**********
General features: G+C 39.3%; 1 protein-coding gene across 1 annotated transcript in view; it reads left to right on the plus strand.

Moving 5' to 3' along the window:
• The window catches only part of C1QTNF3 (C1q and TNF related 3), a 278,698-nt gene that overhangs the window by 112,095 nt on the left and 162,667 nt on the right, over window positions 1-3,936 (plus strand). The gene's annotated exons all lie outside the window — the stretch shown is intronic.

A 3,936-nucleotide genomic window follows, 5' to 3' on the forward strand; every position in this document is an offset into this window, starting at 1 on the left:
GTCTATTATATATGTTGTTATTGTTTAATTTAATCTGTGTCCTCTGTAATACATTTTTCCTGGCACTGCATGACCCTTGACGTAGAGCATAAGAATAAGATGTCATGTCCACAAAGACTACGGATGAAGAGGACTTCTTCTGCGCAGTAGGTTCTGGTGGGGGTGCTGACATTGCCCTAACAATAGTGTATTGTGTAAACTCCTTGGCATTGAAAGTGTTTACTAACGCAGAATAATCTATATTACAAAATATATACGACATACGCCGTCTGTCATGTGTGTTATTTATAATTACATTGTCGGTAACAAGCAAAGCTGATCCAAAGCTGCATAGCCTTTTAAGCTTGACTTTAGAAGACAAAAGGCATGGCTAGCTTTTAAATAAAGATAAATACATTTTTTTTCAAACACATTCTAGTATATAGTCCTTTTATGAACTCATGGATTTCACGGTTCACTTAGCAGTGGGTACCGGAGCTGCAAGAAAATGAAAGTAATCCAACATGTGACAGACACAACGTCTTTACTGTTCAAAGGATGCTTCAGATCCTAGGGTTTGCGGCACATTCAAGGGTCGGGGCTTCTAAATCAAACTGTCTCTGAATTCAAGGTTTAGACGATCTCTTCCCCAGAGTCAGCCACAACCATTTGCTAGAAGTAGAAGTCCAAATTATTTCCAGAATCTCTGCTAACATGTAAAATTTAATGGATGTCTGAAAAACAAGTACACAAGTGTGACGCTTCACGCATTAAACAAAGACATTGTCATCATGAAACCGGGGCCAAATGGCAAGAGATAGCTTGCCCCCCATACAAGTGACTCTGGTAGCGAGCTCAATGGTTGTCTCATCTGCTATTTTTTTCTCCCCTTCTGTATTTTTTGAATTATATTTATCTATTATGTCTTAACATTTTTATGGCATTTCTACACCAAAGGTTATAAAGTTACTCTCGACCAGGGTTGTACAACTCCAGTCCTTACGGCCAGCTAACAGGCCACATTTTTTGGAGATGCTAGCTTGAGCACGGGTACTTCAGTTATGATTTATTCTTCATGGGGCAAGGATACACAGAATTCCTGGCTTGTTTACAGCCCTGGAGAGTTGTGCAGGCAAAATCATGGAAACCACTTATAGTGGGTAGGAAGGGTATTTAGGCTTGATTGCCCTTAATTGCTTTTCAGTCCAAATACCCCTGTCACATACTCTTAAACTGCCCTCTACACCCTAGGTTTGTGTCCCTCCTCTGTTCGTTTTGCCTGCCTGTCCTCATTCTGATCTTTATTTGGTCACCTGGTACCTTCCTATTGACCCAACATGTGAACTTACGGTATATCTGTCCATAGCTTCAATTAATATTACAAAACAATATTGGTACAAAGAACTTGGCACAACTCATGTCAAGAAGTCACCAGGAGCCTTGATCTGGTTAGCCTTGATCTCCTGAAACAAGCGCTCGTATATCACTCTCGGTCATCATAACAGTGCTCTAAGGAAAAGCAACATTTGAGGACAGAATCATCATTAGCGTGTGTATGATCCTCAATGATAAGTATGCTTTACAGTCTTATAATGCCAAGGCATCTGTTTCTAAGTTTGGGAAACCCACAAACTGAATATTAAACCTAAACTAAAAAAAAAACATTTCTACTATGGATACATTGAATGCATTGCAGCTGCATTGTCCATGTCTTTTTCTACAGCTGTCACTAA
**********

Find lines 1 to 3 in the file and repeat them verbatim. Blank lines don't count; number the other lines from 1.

General features: G+C 39.3%; 1 protein-coding gene across 1 annotated transcript in view; it reads left to right on the plus strand.

Moving 5' to 3' along the window:
• The window catches only part of C1QTNF3 (C1q and TNF related 3), a 278,698-nt gene that overhangs the window by 112,095 nt on the left and 162,667 nt on the right, over window positions 1-3,936 (plus strand). The gene's annotated exons all lie outside the window — the stretch shown is intronic.